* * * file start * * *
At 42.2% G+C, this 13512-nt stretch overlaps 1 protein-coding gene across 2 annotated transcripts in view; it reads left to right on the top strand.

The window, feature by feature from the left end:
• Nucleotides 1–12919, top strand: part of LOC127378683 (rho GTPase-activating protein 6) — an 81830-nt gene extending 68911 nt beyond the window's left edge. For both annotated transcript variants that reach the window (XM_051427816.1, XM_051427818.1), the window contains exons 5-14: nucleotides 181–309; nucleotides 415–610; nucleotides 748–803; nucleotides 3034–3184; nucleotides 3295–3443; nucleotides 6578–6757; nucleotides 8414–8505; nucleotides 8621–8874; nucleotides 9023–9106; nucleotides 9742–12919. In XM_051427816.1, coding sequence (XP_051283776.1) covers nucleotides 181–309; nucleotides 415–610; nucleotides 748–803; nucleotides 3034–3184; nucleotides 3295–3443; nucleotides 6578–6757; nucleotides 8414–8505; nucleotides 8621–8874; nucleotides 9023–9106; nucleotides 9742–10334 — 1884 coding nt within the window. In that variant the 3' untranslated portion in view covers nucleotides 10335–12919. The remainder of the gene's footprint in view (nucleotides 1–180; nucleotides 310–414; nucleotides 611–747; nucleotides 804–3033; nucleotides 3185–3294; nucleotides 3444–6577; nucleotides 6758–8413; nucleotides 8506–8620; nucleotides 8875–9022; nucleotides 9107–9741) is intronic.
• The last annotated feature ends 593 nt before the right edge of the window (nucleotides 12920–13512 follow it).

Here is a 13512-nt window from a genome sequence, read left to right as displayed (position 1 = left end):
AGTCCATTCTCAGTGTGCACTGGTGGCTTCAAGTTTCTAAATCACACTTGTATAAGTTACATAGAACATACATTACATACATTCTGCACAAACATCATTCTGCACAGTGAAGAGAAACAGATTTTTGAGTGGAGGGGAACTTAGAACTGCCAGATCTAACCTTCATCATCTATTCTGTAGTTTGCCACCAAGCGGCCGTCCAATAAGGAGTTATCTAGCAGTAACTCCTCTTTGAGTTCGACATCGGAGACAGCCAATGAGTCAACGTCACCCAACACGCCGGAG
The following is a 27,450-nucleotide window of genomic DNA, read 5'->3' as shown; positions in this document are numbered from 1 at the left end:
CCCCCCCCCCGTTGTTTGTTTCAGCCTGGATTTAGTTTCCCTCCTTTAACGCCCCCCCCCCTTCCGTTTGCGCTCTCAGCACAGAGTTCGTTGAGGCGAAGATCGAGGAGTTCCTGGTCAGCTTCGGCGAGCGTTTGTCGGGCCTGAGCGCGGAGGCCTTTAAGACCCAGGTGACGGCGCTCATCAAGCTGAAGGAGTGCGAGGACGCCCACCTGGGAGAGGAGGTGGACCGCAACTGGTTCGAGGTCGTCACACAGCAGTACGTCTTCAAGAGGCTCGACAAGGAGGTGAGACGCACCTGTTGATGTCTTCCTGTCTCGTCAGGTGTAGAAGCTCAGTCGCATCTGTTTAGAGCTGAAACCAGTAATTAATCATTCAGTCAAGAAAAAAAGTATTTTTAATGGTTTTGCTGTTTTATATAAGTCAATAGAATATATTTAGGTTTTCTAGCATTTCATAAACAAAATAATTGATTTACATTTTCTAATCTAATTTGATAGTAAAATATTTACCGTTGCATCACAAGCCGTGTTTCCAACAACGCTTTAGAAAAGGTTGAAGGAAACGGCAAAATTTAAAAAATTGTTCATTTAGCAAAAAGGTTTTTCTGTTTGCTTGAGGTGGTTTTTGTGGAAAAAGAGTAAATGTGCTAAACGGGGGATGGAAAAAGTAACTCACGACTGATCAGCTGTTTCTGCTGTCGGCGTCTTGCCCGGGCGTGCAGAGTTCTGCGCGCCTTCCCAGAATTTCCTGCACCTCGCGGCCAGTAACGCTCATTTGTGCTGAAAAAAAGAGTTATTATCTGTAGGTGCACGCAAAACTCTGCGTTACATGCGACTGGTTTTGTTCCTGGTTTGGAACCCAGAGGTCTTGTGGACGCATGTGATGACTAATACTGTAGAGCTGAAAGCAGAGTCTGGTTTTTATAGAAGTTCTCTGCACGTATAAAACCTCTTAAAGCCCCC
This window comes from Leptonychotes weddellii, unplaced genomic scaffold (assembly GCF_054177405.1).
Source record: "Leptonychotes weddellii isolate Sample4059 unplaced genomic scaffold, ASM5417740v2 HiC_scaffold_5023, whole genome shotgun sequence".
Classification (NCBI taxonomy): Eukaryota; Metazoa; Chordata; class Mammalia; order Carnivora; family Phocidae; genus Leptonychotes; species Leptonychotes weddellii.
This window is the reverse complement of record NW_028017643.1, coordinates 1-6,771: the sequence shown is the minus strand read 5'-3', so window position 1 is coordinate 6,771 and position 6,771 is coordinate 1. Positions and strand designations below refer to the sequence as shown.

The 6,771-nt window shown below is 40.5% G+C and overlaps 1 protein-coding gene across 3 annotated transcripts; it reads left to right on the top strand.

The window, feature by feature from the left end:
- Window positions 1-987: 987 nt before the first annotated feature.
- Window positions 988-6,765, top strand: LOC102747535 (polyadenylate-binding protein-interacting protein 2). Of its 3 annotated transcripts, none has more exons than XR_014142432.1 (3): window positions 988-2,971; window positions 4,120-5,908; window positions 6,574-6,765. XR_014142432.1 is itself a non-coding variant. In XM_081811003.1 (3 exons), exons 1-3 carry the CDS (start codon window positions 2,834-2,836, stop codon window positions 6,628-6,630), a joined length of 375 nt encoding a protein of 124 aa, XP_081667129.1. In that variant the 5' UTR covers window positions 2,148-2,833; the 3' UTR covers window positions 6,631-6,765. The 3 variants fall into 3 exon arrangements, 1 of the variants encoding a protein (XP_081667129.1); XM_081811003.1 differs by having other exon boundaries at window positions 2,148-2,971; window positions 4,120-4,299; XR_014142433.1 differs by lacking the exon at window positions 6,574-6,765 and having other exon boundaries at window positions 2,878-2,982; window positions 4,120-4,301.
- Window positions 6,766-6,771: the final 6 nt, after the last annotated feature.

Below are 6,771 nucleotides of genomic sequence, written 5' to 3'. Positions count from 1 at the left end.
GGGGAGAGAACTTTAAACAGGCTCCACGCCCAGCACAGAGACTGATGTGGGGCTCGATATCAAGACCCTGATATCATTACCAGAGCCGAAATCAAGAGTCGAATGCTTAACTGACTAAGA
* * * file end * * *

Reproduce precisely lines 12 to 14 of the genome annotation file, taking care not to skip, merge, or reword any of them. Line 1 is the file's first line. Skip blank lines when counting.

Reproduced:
This window is the reverse complement of record NW_028017643.1, coordinates 1-6,771: the sequence shown is the minus strand read 5'-3', so window position 1 is coordinate 6,771 and position 6,771 is coordinate 1. Positions and strand designations below refer to the sequence as shown.

The 6,771-nt window shown below is 40.5% G+C and overlaps 1 protein-coding gene across 3 annotated transcripts; it reads left to right on the top strand.

The window, feature by feature from the left end: